While the disappearance of flight MH370 confounds many people around the world, some travelers are changing their minds when heading to Malaysia or when boarding a Malaysia Airlines plane, Business Standard reported.
Travel agents have been receiving numerous calls and emails concerning the recent tragedy, and several passengers want to book another flight or use a different airline for their travel. According to the source, some business risk management teams sent their corporate travelers on different flights to avoid travel on Malaysia Airlines.
When organizations send their assets overseas, it is in the best interest to remain abreast of the latest travel warnings to improve situational awareness. Having an asset liability management plan in place to protect and inform business travelers could help them avoid potential risks while across borders, or even in airports. Corporate travelers need updated information in case an incident occurs.
Passengers moving to different airlines
Many countries are still actively searching for the missing plane, which has caught the attention of several businesses sending their workers on Malaysian Airlines. The airline is currently facing global scrutiny, which is causing hesitation for some business travelers. According to the source, several companies are moving their passengers to Thai Airways, Singapore Airlines, Sri Lankan Airlines and Air India.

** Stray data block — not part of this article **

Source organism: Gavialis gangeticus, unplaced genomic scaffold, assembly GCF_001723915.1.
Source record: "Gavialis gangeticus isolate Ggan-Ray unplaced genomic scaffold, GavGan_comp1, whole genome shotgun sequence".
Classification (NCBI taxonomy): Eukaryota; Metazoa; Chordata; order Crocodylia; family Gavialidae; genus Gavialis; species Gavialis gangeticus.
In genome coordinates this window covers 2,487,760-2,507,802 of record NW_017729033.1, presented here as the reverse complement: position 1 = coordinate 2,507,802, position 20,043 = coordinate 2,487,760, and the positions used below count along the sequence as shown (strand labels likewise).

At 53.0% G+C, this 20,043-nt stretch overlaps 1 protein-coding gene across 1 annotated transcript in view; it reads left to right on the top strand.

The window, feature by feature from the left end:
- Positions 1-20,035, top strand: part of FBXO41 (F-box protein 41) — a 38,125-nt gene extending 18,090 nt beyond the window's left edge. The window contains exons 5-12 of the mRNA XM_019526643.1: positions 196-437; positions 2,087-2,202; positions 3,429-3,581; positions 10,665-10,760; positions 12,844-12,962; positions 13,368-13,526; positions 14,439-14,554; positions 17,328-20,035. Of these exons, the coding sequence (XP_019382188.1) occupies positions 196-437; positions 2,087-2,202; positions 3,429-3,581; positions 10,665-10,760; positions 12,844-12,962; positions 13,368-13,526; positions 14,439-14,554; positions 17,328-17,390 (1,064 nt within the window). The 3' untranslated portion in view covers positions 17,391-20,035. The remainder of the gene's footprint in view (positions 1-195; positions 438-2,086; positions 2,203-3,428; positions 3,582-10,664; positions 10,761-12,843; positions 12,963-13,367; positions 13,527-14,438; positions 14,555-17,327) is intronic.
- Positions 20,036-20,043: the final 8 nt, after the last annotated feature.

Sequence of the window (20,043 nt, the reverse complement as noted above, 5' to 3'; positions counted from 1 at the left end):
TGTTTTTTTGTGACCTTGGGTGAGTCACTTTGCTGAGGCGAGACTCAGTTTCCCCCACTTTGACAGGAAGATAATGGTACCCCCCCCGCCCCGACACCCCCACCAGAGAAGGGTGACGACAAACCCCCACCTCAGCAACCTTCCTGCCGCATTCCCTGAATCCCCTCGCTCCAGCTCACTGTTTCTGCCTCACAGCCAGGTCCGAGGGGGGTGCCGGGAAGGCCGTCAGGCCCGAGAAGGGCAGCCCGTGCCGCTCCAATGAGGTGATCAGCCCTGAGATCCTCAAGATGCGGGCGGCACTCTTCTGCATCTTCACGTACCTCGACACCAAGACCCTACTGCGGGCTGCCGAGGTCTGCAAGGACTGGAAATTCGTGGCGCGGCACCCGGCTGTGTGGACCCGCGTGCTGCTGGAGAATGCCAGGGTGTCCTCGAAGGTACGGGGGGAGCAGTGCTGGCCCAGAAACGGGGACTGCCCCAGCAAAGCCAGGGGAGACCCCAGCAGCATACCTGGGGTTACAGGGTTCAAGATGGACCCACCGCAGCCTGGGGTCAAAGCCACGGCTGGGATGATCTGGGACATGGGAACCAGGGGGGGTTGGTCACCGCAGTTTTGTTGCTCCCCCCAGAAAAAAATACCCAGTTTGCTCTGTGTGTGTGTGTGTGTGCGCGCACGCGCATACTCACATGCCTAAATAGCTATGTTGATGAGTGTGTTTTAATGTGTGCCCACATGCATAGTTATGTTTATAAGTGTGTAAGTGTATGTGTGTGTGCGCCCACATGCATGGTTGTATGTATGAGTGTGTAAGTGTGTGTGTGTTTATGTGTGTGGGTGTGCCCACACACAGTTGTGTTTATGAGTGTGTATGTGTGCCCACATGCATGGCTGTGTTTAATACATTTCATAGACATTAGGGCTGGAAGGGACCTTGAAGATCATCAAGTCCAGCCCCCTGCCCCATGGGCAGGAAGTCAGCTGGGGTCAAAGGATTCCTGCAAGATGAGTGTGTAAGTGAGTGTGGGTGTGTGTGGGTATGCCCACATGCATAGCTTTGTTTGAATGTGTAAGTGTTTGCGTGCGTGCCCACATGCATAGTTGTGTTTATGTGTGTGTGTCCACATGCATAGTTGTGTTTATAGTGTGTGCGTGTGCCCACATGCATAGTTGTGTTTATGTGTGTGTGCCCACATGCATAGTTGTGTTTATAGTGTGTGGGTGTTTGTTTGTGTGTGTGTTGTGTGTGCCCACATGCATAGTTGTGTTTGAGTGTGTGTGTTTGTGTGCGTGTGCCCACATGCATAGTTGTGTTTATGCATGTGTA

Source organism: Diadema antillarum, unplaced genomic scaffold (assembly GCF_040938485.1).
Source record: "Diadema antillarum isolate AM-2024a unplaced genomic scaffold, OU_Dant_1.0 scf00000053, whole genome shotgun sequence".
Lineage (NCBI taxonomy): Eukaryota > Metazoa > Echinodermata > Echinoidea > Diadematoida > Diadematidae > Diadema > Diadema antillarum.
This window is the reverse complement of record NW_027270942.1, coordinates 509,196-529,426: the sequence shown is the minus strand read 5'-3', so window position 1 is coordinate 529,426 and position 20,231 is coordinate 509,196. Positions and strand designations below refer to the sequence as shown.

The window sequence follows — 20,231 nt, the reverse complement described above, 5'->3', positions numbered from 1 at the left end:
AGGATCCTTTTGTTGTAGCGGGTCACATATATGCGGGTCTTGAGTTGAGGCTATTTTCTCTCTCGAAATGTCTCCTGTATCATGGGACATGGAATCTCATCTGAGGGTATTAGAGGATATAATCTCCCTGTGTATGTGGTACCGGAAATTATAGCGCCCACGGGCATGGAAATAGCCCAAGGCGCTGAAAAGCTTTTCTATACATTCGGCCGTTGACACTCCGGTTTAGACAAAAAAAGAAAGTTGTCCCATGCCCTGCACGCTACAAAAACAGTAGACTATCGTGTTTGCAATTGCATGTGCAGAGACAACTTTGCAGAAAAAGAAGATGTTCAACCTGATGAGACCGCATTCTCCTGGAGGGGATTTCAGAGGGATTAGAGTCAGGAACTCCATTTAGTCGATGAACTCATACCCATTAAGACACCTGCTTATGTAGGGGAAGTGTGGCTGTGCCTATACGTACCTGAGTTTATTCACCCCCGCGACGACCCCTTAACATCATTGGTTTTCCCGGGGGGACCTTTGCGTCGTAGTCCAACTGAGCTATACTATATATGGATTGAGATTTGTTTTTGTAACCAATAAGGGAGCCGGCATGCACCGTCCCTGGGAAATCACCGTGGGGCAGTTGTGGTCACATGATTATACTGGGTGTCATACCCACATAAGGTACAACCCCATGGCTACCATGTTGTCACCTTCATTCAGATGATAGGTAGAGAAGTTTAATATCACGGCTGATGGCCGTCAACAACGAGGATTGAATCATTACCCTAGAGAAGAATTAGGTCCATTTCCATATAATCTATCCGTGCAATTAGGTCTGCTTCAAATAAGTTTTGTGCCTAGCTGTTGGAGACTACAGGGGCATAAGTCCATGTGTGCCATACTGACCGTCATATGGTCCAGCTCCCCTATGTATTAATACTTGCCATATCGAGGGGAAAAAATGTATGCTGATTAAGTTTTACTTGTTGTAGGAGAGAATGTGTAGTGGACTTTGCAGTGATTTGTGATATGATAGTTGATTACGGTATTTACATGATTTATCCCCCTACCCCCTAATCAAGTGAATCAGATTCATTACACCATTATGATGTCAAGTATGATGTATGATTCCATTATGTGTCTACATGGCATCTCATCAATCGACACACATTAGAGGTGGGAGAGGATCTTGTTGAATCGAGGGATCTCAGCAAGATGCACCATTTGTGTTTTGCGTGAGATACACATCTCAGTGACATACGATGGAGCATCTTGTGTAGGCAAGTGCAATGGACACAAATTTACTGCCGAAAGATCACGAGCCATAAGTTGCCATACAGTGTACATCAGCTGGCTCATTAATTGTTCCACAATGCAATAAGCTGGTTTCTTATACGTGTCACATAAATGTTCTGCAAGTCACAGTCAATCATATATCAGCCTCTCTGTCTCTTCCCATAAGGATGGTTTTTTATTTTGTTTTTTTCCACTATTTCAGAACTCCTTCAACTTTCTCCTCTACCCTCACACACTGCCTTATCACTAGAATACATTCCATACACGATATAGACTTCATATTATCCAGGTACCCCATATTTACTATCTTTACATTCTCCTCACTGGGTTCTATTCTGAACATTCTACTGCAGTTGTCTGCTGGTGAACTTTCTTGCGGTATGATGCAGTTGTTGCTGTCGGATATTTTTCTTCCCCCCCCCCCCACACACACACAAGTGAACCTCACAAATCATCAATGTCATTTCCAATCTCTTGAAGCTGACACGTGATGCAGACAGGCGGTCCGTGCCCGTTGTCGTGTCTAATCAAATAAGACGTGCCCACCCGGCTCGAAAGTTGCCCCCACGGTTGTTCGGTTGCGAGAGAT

"All airlines follow international standards but some tourists just get skeptical after such incidents," Goyal told the source. "It leaves a negative sentiment."
Dat Mirza Mohammad Taiyab, director general of Tourism Malaysia, told Business Standard the only significant impact so far has been from hesitant Chinese travelers, but the security at Kuala Lumpur International Airport follows strict global guidelines and boasts 40 million passengers annually.
Travel awareness still necessary
Businesses are still increasing their awareness when handling corporate travelers, and having incident information about their location is essential. Corporate security departments should fully educate their travelers when sending them across seas so they are aware of any incidents that have recently occurred.
Malaysian Airlines is still at risk of losing money from the business of corporate travelers using their planes, reported Reuters.
"I would say 80 percent of corporate travelers would opt to change [airlines] for now," Alicia Seah, director of communications at Dynasty Travel in Singapore, told the source.
According to a World Travel and Tourism Council report, in 2012, business travel made up for more than half of the travel and tourism contribution in Malaysia, Reuters cited.